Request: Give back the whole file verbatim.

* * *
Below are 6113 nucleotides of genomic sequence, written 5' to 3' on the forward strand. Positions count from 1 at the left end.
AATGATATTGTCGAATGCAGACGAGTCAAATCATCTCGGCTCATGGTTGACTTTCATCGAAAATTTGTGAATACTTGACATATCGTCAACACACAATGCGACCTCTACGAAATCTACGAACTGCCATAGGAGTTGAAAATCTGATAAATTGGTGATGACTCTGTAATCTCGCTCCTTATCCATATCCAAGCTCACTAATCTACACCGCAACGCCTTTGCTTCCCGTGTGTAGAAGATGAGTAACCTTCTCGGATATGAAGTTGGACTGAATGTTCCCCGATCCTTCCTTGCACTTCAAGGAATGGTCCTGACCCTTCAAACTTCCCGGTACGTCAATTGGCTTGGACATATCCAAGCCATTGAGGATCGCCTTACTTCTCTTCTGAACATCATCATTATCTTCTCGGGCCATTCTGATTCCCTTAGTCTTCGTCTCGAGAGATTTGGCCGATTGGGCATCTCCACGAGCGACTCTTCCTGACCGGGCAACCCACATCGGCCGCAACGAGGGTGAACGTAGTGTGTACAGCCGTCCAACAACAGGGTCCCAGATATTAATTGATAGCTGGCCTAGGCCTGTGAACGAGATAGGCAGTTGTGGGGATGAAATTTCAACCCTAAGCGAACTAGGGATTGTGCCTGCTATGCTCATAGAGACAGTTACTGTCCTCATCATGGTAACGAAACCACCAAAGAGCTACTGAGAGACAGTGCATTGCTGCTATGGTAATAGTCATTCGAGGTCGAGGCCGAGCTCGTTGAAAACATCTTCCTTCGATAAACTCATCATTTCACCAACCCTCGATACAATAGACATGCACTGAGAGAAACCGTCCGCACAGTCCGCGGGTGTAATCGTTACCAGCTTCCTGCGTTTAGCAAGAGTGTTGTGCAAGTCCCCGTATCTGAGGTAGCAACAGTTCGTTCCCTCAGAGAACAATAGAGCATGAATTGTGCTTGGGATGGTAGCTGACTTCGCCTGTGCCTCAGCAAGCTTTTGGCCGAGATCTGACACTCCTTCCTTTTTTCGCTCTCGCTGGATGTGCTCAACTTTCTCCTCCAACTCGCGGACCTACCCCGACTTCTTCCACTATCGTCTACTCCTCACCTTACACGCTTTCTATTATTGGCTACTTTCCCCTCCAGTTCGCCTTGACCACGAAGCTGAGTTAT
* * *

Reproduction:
Below are 6113 nucleotides of genomic sequence, written 5' to 3' on the forward strand. Positions count from 1 at the left end.
AATGATATTGTCGAATGCAGACGAGTCAAATCATCTCGGCTCATGGTTGACTTTCATCGAAAATTTGTGAATACTTGACATATCGTCAACACACAATGCGACCTCTACGAAATCTACGAACTGCCATAGGAGTTGAAAATCTGATAAATTGGTGATGACTCTGTAATCTCGCTCCTTATCCATATCCAAGCTCACTAATCTACACCGCAACGCCTTTGCTTCCCGTGTGTAGAAGATGAGTAACCTTCTCGGATATGAAGTTGGACTGAATGTTCCCCGATCCTTCCTTGCACTTCAAGGAATGGTCCTGACCCTTCAAACTTCCCGGTACGTCAATTGGCTTGGACATATCCAAGCCATTGAGGATCGCCTTACTTCTCTTCTGAACATCATCATTATCTTCTCGGGCCATTCTGATTCCCTTAGTCTTCGTCTCGAGAGATTTGGCCGATTGGGCATCTCCACGAGCGACTCTTCCTGACCGGGCAACCCACATCGGCCGCAACGAGGGTGAACGTAGTGTGTACAGCCGTCCAACAACAGGGTCCCAGATATTAATTGATAGCTGGCCTAGGCCTGTGAACGAGATAGGCAGTTGTGGGGATGAAATTTCAACCCTAAGCGAACTAGGGATTGTGCCTGCTATGCTCATAGAGACAGTTACTGTCCTCATCATGGTAACGAAACCACCAAAGAGCTACTGAGAGACAGTGCATTGCTGCTATGGTAATAGTCATTCGAGGTCGAGGCCGAGCTCGTTGAAAACATCTTCCTTCGATAAACTCATCATTTCACCAACCCTCGATACAATAGACATGCACTGAGAGAAACCGTCCGCACAGTCCGCGGGTGTAATCGTTACCAGCTTCCTGCGTTTAGCAAGAGTGTTGTGCAAGTCCCCGTATCTGAGGTAGCAACAGTTCGTTCCCTCAGAGAACAATAGAGCATGAATTGTGCTTGGGATGGTAGCTGACTTCGCCTGTGCCTCAGCAAGCTTTTGGCCGAGATCTGACACTCCTTCCTTTTTTCGCTCTCGCTGGATGTGCTCAACTTTCTCCTCCAACTCGCGGACCTACCCCGACTTCTTCCACTATCGTCTACTCCTCACCTTACACGCTTTCTATTATTGGCTACTTTCCCCTCCAGTTCGCCTTGACCACGAAGCTGAGTTAT